Facial Plastic Surgeon vs. Plastic Surgeon
When considering any type of cosmetic or reconstructive facial enhancement, it is essential to select a specialist with extensive knowledge and experience performing your procedure or treatment of interest. While plastic surgery as a whole is dedicated to enhancing the function and appearance of both well-functioning and impaired structures, not all plastic surgeons have the same levels of experience working with the anatomic elements and aesthetic principles of the face. For this reason, proper research into your prospective surgeon’s education and training can be vital to achieving the results you desire.
The principle difference between a facial plastic surgeon and a plastic surgeon lies in the focus of their medical training. Generally speaking, after completing residencies in both general and plastic surgery, a plastic surgeon may undergo further residency and fellowship training in one of many sub-specialties, including surgery of the breasts, body, hands, etc. To be deemed a “facial plastic surgeon,” one must complete years of rigorous and specialized training in otolaryngological surgery, or procedures of the head and neck. This typically involves a comprehensive understanding of facial aesthetics, as well as proficiency performing cancer removal surgery, trauma reconstruction, and craniofacial surgery, among other concentrations. With a facial plastic surgeon, you can trust that he or she has been board-certified by the American Board of Facial Plastic and Reconstructive Surgery and has undergone the requisite training to understand the complex anatomy and conditions of the head and neck.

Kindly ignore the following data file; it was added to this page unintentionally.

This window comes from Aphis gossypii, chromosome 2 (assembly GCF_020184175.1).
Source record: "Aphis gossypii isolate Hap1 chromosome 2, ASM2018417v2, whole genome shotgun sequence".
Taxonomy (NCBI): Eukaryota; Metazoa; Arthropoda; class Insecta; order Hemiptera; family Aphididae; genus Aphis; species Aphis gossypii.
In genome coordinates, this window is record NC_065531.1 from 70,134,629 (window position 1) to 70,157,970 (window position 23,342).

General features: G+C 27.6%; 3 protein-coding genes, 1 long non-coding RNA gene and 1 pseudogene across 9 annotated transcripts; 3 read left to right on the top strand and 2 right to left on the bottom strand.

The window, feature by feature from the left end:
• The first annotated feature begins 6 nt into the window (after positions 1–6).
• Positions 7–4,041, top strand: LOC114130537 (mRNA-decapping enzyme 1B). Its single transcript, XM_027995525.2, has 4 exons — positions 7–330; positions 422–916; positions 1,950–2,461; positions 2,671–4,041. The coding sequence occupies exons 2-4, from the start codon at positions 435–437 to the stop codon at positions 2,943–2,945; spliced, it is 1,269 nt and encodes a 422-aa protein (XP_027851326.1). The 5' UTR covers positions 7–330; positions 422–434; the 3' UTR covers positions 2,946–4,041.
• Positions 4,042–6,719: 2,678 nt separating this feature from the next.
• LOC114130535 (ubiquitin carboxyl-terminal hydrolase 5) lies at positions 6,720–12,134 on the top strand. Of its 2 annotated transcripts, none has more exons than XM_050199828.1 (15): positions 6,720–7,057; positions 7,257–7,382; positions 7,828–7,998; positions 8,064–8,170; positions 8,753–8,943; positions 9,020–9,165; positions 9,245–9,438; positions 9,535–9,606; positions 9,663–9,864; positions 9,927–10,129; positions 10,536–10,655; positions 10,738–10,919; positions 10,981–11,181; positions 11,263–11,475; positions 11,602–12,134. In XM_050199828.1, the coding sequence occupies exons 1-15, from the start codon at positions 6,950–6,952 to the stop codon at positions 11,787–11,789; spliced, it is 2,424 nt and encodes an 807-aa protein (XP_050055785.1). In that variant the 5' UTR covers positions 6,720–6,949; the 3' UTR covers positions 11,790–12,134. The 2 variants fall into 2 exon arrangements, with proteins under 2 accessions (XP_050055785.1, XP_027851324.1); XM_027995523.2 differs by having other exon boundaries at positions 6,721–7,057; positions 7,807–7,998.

Ultimately, selecting a board-certified facial plastic surgeon to perform your procedure is the best way to ensure you are receiving the highest caliber of safety, expertise, and results for your facial enhancement. From simple rejuvenation to intricate reconstruction, you can feel confident that you are entrusting your care with a professional who has dedicated their career exclusively to surgical disciplines of the head and neck.
— Scott Shadfar, MD